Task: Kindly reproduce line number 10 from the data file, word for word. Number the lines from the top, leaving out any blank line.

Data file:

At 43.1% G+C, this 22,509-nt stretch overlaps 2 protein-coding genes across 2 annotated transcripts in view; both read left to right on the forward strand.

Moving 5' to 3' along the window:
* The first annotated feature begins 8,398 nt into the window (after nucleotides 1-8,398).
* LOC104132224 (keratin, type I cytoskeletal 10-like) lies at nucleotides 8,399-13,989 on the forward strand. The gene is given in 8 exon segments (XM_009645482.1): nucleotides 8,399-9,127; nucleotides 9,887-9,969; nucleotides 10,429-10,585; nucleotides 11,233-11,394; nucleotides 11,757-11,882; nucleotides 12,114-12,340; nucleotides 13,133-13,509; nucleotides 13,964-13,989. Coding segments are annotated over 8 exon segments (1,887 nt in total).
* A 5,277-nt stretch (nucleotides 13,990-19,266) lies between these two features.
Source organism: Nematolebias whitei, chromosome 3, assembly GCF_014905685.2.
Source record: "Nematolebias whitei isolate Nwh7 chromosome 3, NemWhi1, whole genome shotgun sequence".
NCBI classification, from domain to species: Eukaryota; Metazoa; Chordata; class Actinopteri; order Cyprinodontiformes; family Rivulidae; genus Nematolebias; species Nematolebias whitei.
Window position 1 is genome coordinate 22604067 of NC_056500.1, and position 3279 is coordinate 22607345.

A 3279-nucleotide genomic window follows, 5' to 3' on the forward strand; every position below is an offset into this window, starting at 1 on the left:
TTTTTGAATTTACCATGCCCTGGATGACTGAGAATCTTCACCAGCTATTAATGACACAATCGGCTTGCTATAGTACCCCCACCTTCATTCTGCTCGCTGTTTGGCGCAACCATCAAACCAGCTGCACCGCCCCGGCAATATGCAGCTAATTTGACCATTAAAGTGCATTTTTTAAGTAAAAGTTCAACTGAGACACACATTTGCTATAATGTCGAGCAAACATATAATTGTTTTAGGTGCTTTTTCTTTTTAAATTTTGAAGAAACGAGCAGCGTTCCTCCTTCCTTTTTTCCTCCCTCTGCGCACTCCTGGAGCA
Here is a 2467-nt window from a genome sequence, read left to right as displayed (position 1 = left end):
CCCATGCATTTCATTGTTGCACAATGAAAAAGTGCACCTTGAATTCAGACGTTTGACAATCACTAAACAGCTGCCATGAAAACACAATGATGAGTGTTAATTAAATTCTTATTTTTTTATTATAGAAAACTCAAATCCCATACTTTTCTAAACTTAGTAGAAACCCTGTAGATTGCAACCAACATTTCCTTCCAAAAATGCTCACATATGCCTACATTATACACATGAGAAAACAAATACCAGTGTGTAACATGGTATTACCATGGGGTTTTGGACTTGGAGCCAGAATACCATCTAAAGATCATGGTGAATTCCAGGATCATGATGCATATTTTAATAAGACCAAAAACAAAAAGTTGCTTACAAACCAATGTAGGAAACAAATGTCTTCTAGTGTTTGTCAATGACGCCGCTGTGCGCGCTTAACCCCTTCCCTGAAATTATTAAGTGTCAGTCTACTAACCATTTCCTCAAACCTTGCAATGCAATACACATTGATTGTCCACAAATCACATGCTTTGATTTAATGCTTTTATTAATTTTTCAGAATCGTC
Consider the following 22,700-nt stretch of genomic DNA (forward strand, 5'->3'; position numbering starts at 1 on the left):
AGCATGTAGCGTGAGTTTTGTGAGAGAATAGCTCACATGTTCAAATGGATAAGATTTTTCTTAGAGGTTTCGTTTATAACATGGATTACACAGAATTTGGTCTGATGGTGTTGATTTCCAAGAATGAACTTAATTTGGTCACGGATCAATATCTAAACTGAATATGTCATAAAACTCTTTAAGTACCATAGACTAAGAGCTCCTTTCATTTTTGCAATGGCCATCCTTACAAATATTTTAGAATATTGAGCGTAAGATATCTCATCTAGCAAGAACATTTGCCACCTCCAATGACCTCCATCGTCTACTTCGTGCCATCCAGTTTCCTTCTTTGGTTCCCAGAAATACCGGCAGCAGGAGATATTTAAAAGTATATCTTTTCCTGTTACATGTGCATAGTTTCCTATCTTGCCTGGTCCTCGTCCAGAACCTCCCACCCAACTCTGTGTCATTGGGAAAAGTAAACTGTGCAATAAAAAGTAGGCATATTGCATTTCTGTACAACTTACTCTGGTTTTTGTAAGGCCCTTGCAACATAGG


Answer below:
A 3279-nucleotide genomic window follows, 5' to 3' on the forward strand; every position below is an offset into this window, starting at 1 on the left: